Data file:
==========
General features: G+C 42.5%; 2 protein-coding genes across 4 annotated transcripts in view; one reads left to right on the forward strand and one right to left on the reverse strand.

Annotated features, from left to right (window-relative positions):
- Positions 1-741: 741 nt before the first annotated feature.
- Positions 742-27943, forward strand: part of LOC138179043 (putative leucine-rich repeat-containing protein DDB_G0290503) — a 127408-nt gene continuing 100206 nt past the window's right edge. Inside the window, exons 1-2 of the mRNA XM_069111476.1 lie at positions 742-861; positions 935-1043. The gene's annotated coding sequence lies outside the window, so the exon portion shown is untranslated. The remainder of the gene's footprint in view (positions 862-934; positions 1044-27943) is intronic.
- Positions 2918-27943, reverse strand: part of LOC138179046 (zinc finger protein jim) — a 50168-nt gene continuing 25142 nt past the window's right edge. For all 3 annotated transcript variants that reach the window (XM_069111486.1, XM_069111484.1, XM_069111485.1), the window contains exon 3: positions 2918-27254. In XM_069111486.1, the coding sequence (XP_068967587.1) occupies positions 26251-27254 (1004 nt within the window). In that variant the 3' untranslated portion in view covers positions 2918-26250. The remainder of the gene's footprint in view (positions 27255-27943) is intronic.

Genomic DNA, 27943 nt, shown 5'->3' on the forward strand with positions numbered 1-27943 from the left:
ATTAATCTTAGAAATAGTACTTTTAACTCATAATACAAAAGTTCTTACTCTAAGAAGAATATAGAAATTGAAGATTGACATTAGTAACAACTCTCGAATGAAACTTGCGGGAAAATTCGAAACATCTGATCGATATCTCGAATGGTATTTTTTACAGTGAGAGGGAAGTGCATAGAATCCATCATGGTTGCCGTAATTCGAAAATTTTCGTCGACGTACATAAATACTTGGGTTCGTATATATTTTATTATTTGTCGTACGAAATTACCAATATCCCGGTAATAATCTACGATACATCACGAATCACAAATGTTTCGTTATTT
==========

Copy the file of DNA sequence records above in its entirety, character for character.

General features: G+C 42.5%; 2 protein-coding genes across 4 annotated transcripts in view; one reads left to right on the forward strand and one right to left on the reverse strand.

Annotated features, from left to right (window-relative positions):
- Positions 1-741: 741 nt before the first annotated feature.
- Positions 742-27943, forward strand: part of LOC138179043 (putative leucine-rich repeat-containing protein DDB_G0290503) — a 127408-nt gene continuing 100206 nt past the window's right edge. Inside the window, exons 1-2 of the mRNA XM_069111476.1 lie at positions 742-861; positions 935-1043. The gene's annotated coding sequence lies outside the window, so the exon portion shown is untranslated. The remainder of the gene's footprint in view (positions 862-934; positions 1044-27943) is intronic.
- Positions 2918-27943, reverse strand: part of LOC138179046 (zinc finger protein jim) — a 50168-nt gene continuing 25142 nt past the window's right edge. For all 3 annotated transcript variants that reach the window (XM_069111486.1, XM_069111484.1, XM_069111485.1), the window contains exon 3: positions 2918-27254. In XM_069111486.1, the coding sequence (XP_068967587.1) occupies positions 26251-27254 (1004 nt within the window). In that variant the 3' untranslated portion in view covers positions 2918-26250. The remainder of the gene's footprint in view (positions 27255-27943) is intronic.

Genomic DNA, 27943 nt, shown 5'->3' on the forward strand with positions numbered 1-27943 from the left:
ATTAATCTTAGAAATAGTACTTTTAACTCATAATACAAAAGTTCTTACTCTAAGAAGAATATAGAAATTGAAGATTGACATTAGTAACAACTCTCGAATGAAACTTGCGGGAAAATTCGAAACATCTGATCGATATCTCGAATGGTATTTTTTACAGTGAGAGGGAAGTGCATAGAATCCATCATGGTTGCCGTAATTCGAAAATTTTCGTCGACGTACATAAATACTTGGGTTCGTATATATTTTATTATTTGTCGTACGAAATTACCAATATCCCGGTAATAATCTACGATACATCACGAATCACAAATGTTTCGTTATTT